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I once read that the following coding technique is considered bad:

<a HREF="page.htm" onClick="alert('Hello World')">text link</a>

Basically, having these event handlers (like onClick) within the HTML tag is the wrong approach to use. What is the reason for this? What is this "bad" technique called? What is the "proper" way to do this?

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quirksmode.org calls them inline event handlers. Have a look at these articles, the provide a very comprehensive introduction to event handlers: quirksmode.org/js/introevents.html . –  Felix Kling Jul 31 '11 at 10:03

4 Answers 4

up vote 3 down vote accepted

This is an inline event handler attribute. (+1 chjj's answer for alternatives). It's generally considered ‘bad’ for a number of reasons:

  • you're mixing small pieces of JavaScript syntax inline with HTML syntax:

    • when you have lots of these, especially when you have lots of elements that all contain essentially the same bit of code, it's harder to read and maintain the code;

    • you get nested-escaping horrors when you need to use special-to-HTML characters in your code:

eg.:

<a href="x.html" onclick="this.innerHTML= '&lt;em>I like &quot;fish &amp;amp; chips&quot;&lt;/em>';">
  • properties of the target element and all ancestor nodes become variables, potentially hiding your own variables of the same name. See this question for background on this surprising and almost always unwanted behaviour;

    • this introduces spooky incompatibilities as browsers have different DOM properties;

    • and future browsers introducing new properties will potentially break your code.

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A couple reasons. It's essentially an alias to the DOM Level 1 interface of element.onclick, which only allows for one event listener.

Another reason is that it's simply philosophically wrong. It leads to poorly organized code: You're mixing a declarative language with a functional language which incorporates massive amounts of logic in its execution.

The proper way would be:

element.addEventListener('click', function() {
  console.log('hello world');
}, false); // required for old gecko

Or in IE:

element.attachEvent('onclick', function() {
  console.log('hello world');
});

or at the very least, use the DOM level 1 model:

element.onclick = function() {
  console.log('hello world');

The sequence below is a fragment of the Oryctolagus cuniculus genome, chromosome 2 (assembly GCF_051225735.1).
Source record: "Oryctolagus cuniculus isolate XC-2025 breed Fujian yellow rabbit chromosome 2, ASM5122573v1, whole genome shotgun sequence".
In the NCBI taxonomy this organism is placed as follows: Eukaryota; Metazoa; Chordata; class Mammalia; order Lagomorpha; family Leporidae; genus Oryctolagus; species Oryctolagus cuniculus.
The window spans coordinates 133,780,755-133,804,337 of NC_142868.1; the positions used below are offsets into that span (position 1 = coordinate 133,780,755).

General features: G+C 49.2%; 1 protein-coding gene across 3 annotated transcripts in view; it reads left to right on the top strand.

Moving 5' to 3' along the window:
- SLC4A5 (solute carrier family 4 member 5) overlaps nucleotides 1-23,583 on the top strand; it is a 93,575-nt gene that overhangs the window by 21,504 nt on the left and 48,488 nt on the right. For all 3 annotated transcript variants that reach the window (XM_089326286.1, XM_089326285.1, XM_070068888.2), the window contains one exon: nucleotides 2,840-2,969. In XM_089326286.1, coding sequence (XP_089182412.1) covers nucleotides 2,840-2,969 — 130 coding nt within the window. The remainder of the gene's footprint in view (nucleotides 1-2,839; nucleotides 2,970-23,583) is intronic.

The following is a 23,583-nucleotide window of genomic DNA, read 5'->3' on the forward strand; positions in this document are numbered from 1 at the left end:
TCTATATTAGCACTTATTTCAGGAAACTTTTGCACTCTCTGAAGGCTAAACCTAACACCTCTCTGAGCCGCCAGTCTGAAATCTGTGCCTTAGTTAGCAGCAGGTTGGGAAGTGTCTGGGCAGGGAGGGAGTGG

};

(Also note, alert is bad practice, it will block execution of the entire page.)

Another reason would be, you don't get access to any kind of event object you would normally get as the first argument of the listener's callback. (You're essentially inside a callback when setting on[event] attributes, so I'm not sure if you can do arguments[0] or how different rendering engines implement it. It's very awkward, which is why it's best to bind events in JS-land.)

The final reason I can think of would be cross browser compatibility. You can't ever normalize an event interface for yourself if you're binding events in HTML.

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+1 for mentioning the "only allows for one event listener" –  Shadow Wizard Jul 31 '11 at 9:58
    
@chjj re event argument: in an inline event handler attribute, you're expected to write just event to get the Event instance. In IE, this works because you get the global window.event; in other browsers it works because a local variable with the name event is created inside the inline code, as if you had written function(event) { ... } around it. This is poorly-documented and best avoided (I believe the difference in IE behaviour here is because MS originally didn't understand what was supposed to be going on either, only the referencing event was supposed to work...) –  bobince Jul 31 '11 at 10:09
    
@bobince, yeah, I do vaguely remember something like that. It definitely seems like the type of thing various browsers would implement differently (or not at all). Hardly a thing to rely on. –  chjj Jul 31 '11 at 10:12
    
no jquery example?? –  Adam F Jan 31 '13 at 16:40
    
@AdamF Why would they add a jQuery example if there's no reference for jQuery here? Also, event handling in jQuery is way easier. It's one of the more appealing things of using it, if you don't know about it, read the jQuery docs. –  Deviljho Mar 24 '14 at 21:21

Not sure of the official term, but it's not good practice because HTML should be pure markup, without mixing client side script directly into it.

Best practice is attaching the event in such way:

window.onload = function() {
    document.getElementById("MyLink").onclick = function() {
        alert('Hello World');
        return false;
    }
}

After giving the link ID MyLink for example.

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Thanks! I could have sworn there was a proper term for this. The best I can recall is "old style JavaScript" (but that doesn't seem right). –  StackOverflowNewbie Jul 31 '11 at 9:46
    
No problem.. looks like Marcel found the term for us. :) –  Shadow Wizard Jul 31 '11 at 9:59

The best approach is called unobtrusive JavaScript and it basically means the separation of behaviour (JS) from structure (HTML), similar to how CSS is a separation of presentation from structure and also for the same reasons.

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